1. December 831 to February or March 822.-Thomas spent some days in disposing his forces and preparing his engines. le pitched his own tent in the suburbs beyond Blachernae, not far from the noble building which lose towards heaven like it palace, the church of St. Cosmas and St. Damian, the physicians who take no fee for their Services to' mnen. Until the reign of Heraclius the northwestern corner of the city between the Palace of Blachernae and the Golden Horn inust have been defended by a fortification of which no traces survive." Heraclius, whether before or after the siege of the Avars (A:1). 626)," had connected the Palace with the seaward fortifications by a wall which is Hanked by three admirably built hexagonal towers. But the asistults of the Bulgarians in A.1). 813 seem to have proved that this “ Single Wall of Blachernae," as it was called, was an insuflicient defence, and Leo V., in expectation of a second Bulgarian siege;" constructed a second outer wall, parallel to thrill of lleraclius, ind forming with it a sort of citudel which Wiis known as the Brachionion.''
I Gal. 39.
3 Thedinte comes from Michael, F.p. un lun. 118, where we also learli tliet the blockiule lasted for the spice of it year.
+ There has been no full and critical relation of the singe by modern his. turialis See Leball, xiii. 50 $94. ; Sichlosser, 140 $14. ; Finlay, ii. 131 (very brief). Much the best is that of lisilov, l'iz. i. di. 33 819.
5 The suburb between Cosmillion and Blachernang was known as Tè. Hlav livov (and is so designated here in Cont. Th. 59), from landimis (famous for his love-atlair with Athenis, the wife of Thcolosius II.), who founded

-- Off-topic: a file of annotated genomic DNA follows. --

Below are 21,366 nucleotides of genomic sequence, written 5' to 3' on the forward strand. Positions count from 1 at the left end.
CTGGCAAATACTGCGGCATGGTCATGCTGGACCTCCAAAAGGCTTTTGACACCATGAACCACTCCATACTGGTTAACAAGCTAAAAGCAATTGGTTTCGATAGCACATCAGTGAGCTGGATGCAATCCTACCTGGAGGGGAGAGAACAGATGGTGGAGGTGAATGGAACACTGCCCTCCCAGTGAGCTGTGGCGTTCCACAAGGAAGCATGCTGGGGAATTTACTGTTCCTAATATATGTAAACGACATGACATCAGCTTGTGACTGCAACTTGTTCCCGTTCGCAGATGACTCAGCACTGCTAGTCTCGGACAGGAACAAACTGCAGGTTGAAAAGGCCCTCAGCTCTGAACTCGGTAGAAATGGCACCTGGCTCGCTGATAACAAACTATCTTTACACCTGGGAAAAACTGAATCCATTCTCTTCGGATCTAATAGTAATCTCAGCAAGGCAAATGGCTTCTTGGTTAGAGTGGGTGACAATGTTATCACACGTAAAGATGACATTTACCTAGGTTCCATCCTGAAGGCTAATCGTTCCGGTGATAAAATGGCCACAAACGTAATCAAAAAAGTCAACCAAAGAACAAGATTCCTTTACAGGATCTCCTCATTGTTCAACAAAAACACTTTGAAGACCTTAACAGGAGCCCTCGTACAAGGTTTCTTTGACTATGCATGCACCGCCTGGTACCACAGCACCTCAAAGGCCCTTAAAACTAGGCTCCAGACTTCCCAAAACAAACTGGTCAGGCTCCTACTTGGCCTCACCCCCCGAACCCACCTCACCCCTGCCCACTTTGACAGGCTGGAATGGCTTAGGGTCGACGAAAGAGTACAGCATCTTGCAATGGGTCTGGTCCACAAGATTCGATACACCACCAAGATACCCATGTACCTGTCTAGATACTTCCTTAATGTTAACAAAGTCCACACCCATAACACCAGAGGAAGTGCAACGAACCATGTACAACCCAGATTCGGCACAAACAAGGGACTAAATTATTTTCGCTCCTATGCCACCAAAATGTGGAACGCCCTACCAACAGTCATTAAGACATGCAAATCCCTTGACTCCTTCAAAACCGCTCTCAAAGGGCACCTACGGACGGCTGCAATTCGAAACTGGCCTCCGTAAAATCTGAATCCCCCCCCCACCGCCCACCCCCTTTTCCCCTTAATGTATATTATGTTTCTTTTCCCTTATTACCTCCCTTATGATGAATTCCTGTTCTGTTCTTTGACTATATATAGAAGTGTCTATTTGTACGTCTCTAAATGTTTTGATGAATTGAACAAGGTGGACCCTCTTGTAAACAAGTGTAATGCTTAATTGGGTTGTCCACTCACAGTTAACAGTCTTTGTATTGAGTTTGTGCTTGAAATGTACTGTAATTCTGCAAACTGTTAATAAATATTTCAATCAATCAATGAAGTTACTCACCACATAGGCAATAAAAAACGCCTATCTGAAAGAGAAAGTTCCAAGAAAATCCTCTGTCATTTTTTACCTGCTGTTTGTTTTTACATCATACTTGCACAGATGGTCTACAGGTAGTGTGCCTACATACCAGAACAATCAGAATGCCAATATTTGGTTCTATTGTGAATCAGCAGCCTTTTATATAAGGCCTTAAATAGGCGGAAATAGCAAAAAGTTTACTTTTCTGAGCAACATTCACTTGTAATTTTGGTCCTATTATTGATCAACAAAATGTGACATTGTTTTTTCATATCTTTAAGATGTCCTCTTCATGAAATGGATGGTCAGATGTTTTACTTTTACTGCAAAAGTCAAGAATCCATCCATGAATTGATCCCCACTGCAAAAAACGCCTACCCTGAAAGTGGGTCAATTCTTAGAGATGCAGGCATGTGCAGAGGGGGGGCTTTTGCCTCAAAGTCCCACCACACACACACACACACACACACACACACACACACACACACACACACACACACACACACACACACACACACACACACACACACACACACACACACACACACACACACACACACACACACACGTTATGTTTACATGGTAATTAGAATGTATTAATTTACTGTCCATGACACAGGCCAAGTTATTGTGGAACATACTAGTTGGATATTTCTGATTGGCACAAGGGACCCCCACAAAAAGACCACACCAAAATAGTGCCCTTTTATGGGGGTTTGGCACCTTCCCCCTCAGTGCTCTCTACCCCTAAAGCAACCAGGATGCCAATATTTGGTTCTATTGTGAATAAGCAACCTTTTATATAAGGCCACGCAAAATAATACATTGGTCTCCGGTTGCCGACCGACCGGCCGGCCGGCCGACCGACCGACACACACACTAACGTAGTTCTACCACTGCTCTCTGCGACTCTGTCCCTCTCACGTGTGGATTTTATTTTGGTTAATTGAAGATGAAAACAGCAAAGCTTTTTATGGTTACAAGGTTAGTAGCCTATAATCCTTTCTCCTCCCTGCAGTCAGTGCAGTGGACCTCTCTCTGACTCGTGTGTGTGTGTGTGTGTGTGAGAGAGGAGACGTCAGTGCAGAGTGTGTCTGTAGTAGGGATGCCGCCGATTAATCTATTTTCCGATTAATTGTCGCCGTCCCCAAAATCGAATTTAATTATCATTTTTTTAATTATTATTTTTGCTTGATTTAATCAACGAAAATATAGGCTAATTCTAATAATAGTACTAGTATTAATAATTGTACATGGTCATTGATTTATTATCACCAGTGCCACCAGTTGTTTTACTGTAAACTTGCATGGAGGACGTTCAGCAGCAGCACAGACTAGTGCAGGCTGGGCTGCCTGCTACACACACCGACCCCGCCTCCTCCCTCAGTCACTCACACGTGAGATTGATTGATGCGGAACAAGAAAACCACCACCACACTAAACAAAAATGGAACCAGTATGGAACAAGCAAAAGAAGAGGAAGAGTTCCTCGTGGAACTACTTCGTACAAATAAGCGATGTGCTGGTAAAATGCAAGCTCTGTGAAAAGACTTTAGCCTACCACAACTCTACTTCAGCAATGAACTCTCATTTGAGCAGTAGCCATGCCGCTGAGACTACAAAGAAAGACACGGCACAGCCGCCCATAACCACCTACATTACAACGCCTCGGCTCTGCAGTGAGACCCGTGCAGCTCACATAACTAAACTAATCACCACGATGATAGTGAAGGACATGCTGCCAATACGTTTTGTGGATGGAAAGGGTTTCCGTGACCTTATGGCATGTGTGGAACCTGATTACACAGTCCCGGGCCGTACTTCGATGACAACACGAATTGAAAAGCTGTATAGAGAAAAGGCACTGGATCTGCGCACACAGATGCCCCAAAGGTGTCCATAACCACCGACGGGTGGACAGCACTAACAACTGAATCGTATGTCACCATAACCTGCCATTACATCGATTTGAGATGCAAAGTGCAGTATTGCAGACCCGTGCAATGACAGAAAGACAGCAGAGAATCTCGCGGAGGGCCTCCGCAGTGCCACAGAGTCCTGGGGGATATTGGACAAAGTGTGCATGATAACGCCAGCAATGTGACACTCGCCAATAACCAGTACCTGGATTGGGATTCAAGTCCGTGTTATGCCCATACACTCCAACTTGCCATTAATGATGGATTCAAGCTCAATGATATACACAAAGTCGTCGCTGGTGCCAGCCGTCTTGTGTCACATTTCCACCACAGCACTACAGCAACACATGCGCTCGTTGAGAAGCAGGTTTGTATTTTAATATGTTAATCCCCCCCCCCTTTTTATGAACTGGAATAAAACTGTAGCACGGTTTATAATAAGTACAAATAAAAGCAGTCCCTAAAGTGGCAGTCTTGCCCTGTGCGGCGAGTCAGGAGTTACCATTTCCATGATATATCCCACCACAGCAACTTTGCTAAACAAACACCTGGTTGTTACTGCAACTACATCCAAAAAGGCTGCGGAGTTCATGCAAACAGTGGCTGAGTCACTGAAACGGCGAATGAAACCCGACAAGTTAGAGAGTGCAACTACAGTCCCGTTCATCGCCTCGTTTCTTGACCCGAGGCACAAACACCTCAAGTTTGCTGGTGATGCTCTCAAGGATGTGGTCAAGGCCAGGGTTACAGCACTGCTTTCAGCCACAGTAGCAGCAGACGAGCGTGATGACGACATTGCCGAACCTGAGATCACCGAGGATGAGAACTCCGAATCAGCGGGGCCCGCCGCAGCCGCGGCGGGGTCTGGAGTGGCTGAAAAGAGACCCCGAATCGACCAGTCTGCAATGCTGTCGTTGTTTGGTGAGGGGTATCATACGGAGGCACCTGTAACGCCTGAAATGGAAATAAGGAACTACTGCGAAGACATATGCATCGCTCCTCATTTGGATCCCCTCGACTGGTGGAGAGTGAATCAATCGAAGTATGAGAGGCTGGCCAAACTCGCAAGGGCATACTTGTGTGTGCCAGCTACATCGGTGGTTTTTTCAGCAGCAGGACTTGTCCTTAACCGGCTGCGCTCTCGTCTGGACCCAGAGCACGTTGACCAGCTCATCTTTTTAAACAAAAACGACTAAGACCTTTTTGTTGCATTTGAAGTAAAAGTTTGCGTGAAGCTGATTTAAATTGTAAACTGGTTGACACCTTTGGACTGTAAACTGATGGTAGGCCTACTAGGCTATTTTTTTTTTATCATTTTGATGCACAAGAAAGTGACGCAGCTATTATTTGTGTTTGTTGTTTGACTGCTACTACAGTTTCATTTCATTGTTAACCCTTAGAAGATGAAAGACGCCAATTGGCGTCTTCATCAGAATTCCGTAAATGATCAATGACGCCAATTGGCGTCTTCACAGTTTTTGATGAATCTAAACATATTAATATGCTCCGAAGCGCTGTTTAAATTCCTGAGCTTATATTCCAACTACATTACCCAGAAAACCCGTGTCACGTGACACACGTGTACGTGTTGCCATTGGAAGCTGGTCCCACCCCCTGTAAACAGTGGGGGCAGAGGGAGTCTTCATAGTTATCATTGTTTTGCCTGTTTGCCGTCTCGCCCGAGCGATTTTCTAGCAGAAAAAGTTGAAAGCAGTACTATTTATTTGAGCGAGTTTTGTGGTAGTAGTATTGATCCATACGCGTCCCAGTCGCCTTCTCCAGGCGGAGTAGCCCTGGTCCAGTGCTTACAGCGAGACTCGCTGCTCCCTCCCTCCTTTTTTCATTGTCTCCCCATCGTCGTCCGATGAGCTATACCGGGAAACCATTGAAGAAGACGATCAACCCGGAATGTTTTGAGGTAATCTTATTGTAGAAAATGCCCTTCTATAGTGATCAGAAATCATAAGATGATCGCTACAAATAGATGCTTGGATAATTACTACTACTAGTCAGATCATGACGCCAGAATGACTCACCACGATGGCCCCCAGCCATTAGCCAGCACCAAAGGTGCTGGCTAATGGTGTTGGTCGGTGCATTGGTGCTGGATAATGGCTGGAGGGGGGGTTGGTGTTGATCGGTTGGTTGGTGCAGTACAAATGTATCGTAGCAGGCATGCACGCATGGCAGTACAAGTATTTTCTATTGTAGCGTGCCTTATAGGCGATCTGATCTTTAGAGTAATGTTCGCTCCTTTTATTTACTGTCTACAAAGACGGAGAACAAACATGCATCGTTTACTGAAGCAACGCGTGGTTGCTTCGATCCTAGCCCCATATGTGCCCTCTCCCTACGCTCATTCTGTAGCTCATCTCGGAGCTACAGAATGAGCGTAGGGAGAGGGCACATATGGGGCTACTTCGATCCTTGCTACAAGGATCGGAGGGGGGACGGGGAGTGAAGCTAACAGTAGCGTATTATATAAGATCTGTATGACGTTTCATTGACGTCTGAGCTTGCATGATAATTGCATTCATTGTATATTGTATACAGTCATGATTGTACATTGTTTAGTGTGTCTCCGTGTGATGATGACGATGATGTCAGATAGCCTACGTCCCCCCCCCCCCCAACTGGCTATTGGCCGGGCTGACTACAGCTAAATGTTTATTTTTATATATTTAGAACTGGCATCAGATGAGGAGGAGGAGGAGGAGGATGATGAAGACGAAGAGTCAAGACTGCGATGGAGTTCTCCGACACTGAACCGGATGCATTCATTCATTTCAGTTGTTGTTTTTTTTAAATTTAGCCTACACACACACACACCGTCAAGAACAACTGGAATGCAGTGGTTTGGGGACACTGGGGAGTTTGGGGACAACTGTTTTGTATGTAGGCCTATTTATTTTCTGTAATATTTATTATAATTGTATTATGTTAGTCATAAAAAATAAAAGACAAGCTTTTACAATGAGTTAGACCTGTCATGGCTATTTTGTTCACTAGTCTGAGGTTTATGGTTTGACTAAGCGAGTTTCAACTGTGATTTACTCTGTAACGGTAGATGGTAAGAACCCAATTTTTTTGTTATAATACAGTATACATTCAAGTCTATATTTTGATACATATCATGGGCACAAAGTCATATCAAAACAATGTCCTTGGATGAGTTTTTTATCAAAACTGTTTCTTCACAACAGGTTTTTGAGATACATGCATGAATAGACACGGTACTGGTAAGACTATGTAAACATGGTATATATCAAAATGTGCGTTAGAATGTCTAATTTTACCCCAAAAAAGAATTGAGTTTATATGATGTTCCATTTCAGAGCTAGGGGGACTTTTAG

the Cosmilion. Cp. Ducange, Const. Chr. 127.
* Extending, I conjecture, from the north-wilst corner of the Palace to the SW'-wall. C. van Millingen, Walls, 120. The outer walls of the l'alaco itself formed the fortification as far as the northern extremity of tho Thco. dosian Walls.
? Pernice (L'Imperatore Eraclio, 141) lias given some reasons for thinking that the wall was built after the Avar attack in A.D. 619. Cp. my note in Gilibon, v. 92.
* Van Millingen, Walls, 164 399. ! See below, p. 359.
10 Van Millingen, Walls, 168: “The Wall of J.co stands 77 feet to the west
The troops on whom it devolved to attack the long western walls of Theodosius, from the Palace of Blachernae to the Golden Gate, were assigued to the subordinate tyrant Anastasius, to whose dignity a high command was due, but others were at hand to keep the inexperienced monk from blundering. The main attack was to be directed against the quarter of Blachernae. Here were gathered all the resources of the engineer's art, rams and tortoises, catapults and citytakers; and over these operations Thomas presided himself.
In the city meanwhile the aid of Heaven and the inventions of men were summoned to defend the walls. On the lofty roof of the church of the Mother of God in Blachernae, the Emperor solemnly fixed the Roman standard, in the sight of the enemy, and prayed for succour against them. Presently the besiegers beheld the young Exuperor Theophilus walking at the head of a priestly procession round the walls of the city, and bearing with him the life-giving fragments of the holy Cross, and raiment of the mother of Christ.”